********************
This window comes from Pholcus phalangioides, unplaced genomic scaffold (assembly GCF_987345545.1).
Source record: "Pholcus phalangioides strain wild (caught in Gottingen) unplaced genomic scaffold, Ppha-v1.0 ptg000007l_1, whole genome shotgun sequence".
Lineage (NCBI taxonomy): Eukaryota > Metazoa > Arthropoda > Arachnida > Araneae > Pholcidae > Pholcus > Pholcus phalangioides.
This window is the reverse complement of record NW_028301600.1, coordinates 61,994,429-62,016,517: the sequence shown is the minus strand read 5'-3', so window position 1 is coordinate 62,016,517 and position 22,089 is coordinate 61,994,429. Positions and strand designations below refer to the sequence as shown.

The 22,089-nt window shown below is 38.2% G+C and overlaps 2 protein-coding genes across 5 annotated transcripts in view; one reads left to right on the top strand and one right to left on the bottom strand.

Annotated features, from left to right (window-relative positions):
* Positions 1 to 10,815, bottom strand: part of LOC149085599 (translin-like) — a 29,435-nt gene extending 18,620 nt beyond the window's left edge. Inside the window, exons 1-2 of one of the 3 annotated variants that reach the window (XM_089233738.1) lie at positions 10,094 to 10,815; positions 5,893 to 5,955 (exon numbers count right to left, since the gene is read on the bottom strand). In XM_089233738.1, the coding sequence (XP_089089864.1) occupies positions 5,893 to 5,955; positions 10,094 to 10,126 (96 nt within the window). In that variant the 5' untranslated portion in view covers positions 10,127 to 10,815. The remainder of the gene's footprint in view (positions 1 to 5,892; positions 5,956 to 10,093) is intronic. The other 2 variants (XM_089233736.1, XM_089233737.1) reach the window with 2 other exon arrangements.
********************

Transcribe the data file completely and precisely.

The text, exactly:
This window comes from Pholcus phalangioides, unplaced genomic scaffold (assembly GCF_987345545.1).
Source record: "Pholcus phalangioides strain wild (caught in Gottingen) unplaced genomic scaffold, Ppha-v1.0 ptg000007l_1, whole genome shotgun sequence".
Lineage (NCBI taxonomy): Eukaryota > Metazoa > Arthropoda > Arachnida > Araneae > Pholcidae > Pholcus > Pholcus phalangioides.
This window is the reverse complement of record NW_028301600.1, coordinates 61,994,429-62,016,517: the sequence shown is the minus strand read 5'-3', so window position 1 is coordinate 62,016,517 and position 22,089 is coordinate 61,994,429. Positions and strand designations below refer to the sequence as shown.

The 22,089-nt window shown below is 38.2% G+C and overlaps 2 protein-coding genes across 5 annotated transcripts in view; one reads left to right on the top strand and one right to left on the bottom strand.

Annotated features, from left to right (window-relative positions):
* Positions 1 to 10,815, bottom strand: part of LOC149085599 (translin-like) — a 29,435-nt gene extending 18,620 nt beyond the window's left edge. Inside the window, exons 1-2 of one of the 3 annotated variants that reach the window (XM_089233738.1) lie at positions 10,094 to 10,815; positions 5,893 to 5,955 (exon numbers count right to left, since the gene is read on the bottom strand). In XM_089233738.1, the coding sequence (XP_089089864.1) occupies positions 5,893 to 5,955; positions 10,094 to 10,126 (96 nt within the window). In that variant the 5' untranslated portion in view covers positions 10,127 to 10,815. The remainder of the gene's footprint in view (positions 1 to 5,892; positions 5,956 to 10,093) is intronic. The other 2 variants (XM_089233736.1, XM_089233737.1) reach the window with 2 other exon arrangements.